That Dark Country of No Ideas

Last night I went to see Erik Larson at our new library.  One of our patrons performed the miracle of getting him to come for a fundraiser, and there were about a 100 people who came out for the cause.  So exciting!  And you know me — I got there an hour early for my front row seat.

I took a bunch of notes so I’m going to split this into 2 posts.  Today, let’s focus on the writing life.

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His writing process.

He gets up at 4:00 or 4:30 every morning with the goal, initially, of writing one page a day.  This naturally progresses to 2 pages, then 5 pages, etc…  He writes everyday — 7 days a week — and insists this is the only way to keep the tension going in the story and in your own mind.  If you leave the story too often and for too long, the tension dissipates.  You lose interest.  And what happens when you lose interest?   You abandon it and try something else.  This is a sure way to get nothing done.

Best writing advice.

Write everyday.  Whether it’s for 20 minutes or 5 hours, it doesn’t matter.  Keep the story going.  Write every single day.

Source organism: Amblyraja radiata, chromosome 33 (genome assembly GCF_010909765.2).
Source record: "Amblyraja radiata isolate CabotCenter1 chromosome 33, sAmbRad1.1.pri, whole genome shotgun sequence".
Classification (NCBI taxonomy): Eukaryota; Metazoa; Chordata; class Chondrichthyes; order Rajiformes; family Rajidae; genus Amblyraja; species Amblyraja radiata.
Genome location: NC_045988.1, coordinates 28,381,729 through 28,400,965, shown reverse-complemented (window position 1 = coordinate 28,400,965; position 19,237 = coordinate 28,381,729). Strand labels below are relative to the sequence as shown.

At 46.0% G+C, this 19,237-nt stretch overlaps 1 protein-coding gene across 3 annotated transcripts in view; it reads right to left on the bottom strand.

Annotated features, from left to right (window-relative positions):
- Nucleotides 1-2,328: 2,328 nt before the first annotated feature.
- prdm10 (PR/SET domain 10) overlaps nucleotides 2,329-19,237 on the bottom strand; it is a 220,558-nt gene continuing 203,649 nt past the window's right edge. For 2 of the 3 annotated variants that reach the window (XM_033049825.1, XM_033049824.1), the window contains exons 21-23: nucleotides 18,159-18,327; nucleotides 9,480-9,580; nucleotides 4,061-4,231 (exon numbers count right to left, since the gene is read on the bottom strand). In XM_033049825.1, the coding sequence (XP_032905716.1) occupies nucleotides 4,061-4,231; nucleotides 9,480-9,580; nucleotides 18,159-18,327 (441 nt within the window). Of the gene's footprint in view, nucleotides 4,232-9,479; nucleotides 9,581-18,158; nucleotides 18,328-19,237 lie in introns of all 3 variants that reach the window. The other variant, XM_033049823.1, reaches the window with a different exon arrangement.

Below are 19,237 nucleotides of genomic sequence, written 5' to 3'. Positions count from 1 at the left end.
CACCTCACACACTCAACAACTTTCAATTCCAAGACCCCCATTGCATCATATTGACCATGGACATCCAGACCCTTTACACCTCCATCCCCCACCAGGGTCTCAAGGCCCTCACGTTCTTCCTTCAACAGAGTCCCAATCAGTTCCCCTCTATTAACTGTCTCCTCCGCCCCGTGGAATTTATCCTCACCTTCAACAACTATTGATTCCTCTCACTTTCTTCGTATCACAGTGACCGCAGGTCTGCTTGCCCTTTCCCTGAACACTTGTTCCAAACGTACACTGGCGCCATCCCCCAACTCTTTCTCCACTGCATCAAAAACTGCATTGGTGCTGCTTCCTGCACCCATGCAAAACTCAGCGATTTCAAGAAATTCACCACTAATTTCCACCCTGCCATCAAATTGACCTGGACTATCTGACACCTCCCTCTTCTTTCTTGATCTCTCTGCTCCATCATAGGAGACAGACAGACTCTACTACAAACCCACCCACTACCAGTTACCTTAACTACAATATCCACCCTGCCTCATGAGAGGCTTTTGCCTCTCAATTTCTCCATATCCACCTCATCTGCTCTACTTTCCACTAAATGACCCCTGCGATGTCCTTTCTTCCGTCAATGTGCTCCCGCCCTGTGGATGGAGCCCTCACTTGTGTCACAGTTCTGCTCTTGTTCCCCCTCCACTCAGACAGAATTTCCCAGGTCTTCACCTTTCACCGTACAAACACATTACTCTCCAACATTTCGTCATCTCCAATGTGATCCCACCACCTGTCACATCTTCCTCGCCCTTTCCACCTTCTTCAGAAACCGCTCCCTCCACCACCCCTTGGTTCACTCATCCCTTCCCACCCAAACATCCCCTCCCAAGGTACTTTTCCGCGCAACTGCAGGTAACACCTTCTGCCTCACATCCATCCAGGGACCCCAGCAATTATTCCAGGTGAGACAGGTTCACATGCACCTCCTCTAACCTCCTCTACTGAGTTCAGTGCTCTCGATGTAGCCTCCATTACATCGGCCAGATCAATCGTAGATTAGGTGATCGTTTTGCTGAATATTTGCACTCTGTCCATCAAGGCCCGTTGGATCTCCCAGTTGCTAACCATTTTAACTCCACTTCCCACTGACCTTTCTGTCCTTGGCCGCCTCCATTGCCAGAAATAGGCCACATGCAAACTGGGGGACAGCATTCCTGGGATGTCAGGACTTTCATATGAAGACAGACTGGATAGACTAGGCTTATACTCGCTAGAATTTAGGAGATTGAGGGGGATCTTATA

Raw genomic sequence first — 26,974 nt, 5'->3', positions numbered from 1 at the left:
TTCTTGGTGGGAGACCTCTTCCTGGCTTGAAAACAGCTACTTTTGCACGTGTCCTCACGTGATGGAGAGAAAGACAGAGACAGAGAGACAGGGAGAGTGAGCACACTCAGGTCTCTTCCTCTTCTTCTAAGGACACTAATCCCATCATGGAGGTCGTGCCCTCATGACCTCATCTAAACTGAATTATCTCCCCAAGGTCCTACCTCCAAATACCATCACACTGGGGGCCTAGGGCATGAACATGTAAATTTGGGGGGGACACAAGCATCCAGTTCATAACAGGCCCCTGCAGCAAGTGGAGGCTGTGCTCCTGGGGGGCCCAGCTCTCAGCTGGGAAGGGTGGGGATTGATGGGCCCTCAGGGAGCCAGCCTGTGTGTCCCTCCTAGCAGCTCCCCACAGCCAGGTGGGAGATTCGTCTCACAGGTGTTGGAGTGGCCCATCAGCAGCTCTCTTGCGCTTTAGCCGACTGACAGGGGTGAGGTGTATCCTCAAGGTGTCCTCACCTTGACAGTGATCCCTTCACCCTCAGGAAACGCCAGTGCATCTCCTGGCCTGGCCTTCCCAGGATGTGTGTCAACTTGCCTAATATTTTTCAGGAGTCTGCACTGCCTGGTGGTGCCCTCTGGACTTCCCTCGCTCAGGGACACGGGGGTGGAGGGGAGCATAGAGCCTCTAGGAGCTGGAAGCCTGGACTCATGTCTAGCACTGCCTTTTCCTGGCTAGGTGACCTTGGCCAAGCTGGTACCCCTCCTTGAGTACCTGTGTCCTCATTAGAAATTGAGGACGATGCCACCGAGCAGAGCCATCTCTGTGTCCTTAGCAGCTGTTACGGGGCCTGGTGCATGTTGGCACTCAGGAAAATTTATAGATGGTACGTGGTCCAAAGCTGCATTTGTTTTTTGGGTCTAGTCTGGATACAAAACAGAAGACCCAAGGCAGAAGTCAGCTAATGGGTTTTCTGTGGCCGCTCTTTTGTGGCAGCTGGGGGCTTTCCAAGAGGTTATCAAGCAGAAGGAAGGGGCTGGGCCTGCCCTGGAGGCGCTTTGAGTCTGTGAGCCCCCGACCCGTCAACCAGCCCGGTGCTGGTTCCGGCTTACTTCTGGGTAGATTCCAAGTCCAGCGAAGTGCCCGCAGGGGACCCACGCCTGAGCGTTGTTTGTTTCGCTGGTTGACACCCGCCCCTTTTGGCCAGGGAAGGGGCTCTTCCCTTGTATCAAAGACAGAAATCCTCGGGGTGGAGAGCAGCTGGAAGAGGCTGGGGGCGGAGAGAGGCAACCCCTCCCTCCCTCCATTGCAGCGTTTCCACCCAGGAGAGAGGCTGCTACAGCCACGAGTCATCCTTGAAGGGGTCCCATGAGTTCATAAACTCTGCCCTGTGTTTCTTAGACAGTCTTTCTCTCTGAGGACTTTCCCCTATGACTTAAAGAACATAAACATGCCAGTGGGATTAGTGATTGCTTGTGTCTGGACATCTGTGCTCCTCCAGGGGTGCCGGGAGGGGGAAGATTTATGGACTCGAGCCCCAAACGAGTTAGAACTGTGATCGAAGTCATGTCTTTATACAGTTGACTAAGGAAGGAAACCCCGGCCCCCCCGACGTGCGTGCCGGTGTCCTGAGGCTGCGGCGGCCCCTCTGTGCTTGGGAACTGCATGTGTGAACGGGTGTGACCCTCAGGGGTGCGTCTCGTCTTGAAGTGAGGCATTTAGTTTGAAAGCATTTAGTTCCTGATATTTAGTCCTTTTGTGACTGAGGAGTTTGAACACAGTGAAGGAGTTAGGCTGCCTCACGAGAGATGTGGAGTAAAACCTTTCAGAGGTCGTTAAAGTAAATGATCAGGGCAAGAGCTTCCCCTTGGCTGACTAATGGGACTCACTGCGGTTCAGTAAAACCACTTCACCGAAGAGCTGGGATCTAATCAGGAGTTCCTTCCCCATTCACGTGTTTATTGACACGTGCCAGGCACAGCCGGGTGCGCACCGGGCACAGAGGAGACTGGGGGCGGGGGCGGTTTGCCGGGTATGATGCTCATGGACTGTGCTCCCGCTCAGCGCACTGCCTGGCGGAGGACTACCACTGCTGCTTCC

Do not binge write.  If you’re on a roll and write for 10 hours straight, this feels terrific!  But there will be a let down.  You’ll be exhausted, used up, and you won’t want to write again until the rush comes.  This does not work.  This is not how books get finished.  You will get tired of, or bored with, your project and be drawn to something else … the next new shiny thing.  (Note to self:  This is by far my worst disease when it comes to writing.)

Stop when you’re ahead.  Stop writing at a point where you can immediately begin again.  Stop mid-sentence or mid-paragraph.  Why?  Because when you sit down the next day, it’s easier to pick up and keep going.  There is no new beginning!  There is no blank page!  But also because it’s a mind game: when you leave something unfinished, your mind will continue to work it over, will try its damnedest to complete it without your even trying.  Use this to your advantage.